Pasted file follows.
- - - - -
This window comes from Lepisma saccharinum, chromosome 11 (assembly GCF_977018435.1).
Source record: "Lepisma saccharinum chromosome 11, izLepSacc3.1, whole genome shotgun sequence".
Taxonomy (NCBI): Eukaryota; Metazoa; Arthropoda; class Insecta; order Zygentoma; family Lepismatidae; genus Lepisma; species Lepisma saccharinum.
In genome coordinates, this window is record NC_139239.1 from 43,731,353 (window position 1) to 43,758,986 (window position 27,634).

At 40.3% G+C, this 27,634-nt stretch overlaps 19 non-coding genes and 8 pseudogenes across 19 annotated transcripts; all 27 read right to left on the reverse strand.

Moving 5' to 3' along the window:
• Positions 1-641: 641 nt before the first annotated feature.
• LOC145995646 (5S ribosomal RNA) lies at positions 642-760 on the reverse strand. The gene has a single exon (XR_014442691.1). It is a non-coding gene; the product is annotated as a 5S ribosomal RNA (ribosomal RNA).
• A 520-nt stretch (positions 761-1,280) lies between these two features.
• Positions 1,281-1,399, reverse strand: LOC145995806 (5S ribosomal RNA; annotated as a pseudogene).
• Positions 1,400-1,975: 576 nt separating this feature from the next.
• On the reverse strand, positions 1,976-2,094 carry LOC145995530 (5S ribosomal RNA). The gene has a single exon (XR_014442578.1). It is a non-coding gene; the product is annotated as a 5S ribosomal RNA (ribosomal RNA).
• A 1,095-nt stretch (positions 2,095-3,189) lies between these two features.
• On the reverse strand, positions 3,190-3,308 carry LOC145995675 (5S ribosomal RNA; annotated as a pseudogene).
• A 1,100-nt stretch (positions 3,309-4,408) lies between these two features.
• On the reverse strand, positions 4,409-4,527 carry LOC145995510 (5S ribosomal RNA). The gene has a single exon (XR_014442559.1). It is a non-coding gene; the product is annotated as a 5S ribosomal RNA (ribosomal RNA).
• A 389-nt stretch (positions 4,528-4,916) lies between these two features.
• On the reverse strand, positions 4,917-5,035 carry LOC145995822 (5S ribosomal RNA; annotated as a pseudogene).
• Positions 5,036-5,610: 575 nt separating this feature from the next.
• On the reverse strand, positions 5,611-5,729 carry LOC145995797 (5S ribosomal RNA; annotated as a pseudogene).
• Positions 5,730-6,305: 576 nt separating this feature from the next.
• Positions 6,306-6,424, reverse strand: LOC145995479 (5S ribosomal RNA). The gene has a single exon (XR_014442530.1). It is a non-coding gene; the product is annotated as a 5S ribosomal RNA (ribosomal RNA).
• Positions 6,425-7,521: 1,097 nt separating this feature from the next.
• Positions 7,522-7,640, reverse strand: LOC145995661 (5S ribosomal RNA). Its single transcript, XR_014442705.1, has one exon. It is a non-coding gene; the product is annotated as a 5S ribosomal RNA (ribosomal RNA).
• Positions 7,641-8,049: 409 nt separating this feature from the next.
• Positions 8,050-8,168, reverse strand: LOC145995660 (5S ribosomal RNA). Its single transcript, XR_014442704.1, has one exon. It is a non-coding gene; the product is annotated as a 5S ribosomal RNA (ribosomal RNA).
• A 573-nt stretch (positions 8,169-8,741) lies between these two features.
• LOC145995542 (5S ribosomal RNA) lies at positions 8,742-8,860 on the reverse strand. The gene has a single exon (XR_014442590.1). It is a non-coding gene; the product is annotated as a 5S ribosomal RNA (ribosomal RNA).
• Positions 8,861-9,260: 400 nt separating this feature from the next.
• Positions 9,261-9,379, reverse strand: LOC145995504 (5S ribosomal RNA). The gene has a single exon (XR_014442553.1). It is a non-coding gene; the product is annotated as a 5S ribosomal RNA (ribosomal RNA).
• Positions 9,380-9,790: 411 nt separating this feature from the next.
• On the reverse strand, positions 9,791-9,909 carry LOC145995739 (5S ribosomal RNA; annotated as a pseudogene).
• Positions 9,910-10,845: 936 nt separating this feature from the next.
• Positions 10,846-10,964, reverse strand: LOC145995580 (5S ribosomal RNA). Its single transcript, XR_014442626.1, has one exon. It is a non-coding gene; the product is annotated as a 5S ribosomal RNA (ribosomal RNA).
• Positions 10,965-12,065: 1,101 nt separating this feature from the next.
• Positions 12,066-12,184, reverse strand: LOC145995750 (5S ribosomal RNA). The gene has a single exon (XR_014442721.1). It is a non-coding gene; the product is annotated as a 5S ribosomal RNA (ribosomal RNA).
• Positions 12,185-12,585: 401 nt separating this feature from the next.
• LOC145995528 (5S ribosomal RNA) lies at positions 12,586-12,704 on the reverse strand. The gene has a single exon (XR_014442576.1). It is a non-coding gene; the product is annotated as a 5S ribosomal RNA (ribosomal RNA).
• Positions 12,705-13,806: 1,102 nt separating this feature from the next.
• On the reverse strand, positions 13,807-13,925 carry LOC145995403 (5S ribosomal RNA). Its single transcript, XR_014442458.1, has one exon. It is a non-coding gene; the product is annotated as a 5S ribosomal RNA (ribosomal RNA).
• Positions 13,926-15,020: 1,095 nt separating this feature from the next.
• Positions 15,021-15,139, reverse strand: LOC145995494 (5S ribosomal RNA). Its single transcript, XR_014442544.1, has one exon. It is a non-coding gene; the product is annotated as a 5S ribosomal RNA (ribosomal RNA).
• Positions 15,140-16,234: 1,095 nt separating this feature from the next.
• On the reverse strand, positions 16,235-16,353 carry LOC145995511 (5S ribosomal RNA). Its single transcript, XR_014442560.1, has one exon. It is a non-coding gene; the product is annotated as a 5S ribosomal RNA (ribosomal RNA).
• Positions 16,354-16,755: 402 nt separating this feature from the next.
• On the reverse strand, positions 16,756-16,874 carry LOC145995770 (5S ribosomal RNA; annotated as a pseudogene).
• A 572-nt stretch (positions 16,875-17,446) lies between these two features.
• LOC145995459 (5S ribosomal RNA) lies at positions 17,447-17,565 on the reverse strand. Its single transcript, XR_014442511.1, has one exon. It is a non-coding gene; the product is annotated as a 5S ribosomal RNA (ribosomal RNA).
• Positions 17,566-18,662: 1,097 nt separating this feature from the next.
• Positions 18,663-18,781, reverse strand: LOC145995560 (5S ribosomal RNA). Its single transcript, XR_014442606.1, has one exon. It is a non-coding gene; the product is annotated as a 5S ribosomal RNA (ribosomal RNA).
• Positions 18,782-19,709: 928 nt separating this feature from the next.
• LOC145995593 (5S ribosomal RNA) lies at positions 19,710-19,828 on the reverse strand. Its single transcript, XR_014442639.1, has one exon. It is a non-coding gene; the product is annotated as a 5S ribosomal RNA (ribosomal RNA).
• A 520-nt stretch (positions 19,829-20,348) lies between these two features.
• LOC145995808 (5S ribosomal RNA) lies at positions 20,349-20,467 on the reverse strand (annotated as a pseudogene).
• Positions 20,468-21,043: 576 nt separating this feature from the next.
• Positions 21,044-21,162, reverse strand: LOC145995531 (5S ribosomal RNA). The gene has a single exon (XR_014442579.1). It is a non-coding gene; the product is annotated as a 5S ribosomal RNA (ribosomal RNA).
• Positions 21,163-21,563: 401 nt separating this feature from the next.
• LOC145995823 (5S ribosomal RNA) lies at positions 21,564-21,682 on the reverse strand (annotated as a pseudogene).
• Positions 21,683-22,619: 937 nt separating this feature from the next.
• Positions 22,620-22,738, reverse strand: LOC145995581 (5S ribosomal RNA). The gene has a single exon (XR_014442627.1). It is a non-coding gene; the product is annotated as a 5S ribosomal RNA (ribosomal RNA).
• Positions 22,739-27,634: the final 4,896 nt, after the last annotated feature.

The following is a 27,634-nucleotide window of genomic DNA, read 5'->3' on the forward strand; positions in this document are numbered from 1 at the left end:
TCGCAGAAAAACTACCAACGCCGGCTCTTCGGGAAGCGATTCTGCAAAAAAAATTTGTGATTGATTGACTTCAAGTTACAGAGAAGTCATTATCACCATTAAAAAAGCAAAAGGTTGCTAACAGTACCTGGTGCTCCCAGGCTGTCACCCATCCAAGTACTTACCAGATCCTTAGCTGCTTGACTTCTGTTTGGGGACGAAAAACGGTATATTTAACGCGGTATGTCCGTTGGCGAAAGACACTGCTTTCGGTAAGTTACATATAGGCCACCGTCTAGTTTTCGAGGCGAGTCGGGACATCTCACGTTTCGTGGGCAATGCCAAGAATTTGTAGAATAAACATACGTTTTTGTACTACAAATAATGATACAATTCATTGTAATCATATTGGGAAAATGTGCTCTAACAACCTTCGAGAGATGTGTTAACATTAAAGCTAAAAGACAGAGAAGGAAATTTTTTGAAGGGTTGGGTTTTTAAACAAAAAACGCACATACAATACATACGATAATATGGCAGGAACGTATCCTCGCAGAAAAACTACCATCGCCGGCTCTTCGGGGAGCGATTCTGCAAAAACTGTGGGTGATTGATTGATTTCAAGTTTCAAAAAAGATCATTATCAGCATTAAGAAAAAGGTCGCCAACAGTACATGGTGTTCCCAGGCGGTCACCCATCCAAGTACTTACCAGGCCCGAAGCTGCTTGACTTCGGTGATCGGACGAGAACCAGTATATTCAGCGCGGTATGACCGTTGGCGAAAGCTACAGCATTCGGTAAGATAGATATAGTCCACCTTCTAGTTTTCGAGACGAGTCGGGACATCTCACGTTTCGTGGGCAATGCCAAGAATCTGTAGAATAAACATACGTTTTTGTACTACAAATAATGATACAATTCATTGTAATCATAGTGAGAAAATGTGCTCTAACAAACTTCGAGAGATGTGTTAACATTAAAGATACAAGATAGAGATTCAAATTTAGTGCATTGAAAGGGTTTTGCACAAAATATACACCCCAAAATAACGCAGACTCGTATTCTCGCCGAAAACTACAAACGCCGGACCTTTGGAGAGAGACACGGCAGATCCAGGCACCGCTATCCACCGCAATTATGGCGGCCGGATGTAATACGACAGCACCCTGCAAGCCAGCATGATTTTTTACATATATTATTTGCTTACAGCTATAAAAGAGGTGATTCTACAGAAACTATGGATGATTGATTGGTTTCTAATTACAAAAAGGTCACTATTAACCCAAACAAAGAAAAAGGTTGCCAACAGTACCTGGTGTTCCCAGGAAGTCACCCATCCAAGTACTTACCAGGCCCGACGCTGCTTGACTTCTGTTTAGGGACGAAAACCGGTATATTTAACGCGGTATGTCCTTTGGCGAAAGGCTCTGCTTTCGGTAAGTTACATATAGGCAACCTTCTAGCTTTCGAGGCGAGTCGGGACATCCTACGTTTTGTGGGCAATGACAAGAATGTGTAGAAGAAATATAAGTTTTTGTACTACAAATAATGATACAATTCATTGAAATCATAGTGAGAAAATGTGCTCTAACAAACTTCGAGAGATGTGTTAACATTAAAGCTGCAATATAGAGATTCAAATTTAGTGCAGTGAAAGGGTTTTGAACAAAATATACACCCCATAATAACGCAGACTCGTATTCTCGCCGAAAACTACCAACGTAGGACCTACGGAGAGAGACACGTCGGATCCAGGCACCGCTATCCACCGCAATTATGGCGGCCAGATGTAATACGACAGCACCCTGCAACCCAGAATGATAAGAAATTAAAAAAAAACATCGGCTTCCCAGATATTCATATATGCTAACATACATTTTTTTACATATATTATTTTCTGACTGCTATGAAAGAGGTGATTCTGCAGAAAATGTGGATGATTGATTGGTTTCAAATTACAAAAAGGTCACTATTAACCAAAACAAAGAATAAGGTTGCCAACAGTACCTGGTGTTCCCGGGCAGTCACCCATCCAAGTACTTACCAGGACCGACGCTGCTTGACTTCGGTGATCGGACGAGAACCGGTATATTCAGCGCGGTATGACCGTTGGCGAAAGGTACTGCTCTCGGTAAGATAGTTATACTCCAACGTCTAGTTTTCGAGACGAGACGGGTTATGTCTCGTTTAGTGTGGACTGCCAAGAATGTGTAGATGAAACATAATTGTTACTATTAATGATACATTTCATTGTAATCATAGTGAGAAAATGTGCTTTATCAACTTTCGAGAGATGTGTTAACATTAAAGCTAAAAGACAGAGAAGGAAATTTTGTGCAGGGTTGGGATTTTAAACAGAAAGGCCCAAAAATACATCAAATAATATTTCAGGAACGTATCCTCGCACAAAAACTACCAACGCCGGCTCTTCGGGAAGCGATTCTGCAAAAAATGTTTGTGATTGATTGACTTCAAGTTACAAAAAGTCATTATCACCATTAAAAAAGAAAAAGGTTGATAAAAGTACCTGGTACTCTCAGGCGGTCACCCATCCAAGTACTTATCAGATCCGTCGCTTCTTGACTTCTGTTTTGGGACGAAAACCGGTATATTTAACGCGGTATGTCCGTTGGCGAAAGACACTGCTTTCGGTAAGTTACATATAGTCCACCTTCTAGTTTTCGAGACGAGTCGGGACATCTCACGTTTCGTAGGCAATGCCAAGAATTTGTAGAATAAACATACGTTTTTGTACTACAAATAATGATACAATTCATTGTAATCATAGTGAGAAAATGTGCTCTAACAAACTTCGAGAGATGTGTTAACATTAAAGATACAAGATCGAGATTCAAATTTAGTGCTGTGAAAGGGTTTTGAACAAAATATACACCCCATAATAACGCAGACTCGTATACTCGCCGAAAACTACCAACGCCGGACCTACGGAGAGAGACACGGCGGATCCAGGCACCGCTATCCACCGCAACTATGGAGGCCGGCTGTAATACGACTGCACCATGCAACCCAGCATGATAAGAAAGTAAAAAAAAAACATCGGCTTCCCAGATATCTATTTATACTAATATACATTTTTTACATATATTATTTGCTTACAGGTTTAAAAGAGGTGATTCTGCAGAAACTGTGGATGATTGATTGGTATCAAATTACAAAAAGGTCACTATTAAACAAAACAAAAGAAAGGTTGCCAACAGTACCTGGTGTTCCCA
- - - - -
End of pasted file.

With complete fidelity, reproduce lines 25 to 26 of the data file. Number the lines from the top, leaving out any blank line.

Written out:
• Positions 7,641-8,049: 409 nt separating this feature from the next.
• Positions 8,050-8,168, reverse strand: LOC145995660 (5S ribosomal RNA). Its single transcript, XR_014442704.1, has one exon. It is a non-coding gene; the product is annotated as a 5S ribosomal RNA (ribosomal RNA).